• On your good days, work in proteins like lean meat, beans and lentils and low-fat dairy.

  • Drink fluids with every meal and between meals, too.

  • Use ginger, ginger chews and ginger tea to help alleviate nausea symptoms.

  • On days when you're not feeling well, stick with clear liquids or cold or bland foods.

  • Fortify foods with calories or protein. Add protein powder, dry milk powder, butter or sour cream wherever possible to your meals.

  • Talk to your healthcare team about adding a multivitamin supplement if you're not eating enough fruits and vegetables.

  • Talk to your healthcare team about trying a nutrition drink like Ensure® to supply calories.

"It's important to work with a healthcare team, especially a registered dietitian nutritionist, to determine your individual nutrition needs," advised Sauer.

Sauer also emphasized that part of eating enough during chemotherapy treatment is understanding your personal needs. "Figure out the right foods that work at the right time. If you feel good in the morning, maybe that's the time to get as much nutrition in as you can. It's about getting your meal intake to fit around your symptoms," she explained.

And remember, you're not in this alone. "Ask family, friends, loved ones and coworkers for help," Sauer said. "If you don't have the energy to eat or prepare a meal, let people help you."

Diabetes and Immunity: How Prioritizing Nutrition and Muscle Health Can Help

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As we navigate cold and flu season with uncertainty remaining around the pandemic, it’s an important time to consider the best ways to support immune health. Immune system support is even more critical for people with diabetes as viral infections can increase inflammation and contribute to more severe complications, like we’ve seen with COVID-19.1 While many with diabetes already consider good nutrition a part of overall well-being and blood sugar control, some may be surprised about how their diet and muscle health can impact the immune system.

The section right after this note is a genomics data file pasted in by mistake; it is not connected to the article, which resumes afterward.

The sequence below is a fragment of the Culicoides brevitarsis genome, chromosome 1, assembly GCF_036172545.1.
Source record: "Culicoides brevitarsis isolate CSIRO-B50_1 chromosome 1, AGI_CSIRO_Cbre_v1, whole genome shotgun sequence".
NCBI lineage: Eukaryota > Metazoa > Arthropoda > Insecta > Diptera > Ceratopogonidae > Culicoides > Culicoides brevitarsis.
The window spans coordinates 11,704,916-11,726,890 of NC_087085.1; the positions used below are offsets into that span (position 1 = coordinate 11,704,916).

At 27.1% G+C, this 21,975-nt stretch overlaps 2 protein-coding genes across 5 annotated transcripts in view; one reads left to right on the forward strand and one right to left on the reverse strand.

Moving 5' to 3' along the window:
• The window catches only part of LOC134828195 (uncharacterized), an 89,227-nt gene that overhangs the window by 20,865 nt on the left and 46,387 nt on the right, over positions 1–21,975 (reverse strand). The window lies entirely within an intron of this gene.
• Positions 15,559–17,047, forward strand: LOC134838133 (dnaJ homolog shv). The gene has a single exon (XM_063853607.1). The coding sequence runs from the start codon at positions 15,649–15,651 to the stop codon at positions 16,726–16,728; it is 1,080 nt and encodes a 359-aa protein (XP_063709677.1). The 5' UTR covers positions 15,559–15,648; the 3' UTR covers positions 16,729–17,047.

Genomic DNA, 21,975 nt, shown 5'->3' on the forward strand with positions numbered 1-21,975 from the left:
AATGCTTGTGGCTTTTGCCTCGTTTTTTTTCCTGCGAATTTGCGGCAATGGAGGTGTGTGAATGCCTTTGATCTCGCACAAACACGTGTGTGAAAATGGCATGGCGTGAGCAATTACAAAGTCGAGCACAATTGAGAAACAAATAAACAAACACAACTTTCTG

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Half of Americans Living with Diabetes May Not Get Enough Protein

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Like everyone else, people living with diabetes should strive to eat a healthy, well-balanced diet. You don't need to cook one meal for yourself and another for the rest of your family. Well-balanced meals, which include lean protein, vegetables, healthy fats, and whole grains, are healthy for everyone and help manage blood sugar.

When preparing those meals, it is important to prioritize protein.  Protein is a nutrient that has a minimal impact on blood sugar levels and has the added benefits of helping satisfy hunger. Try to aim for 20-25 grams of protein at every meal and find snacks with higher protein quantities.

new study from Abbott and The Ohio State University published in Nutrients that found that half of adults surveyed in the U.S. living with diabetes did  not get enough protein in their diet.

The study highlights protein intake as an essential and often overlooked consideration in meeting the nutritional needs of people living with diabetes and its importance in supporting strength and mobility.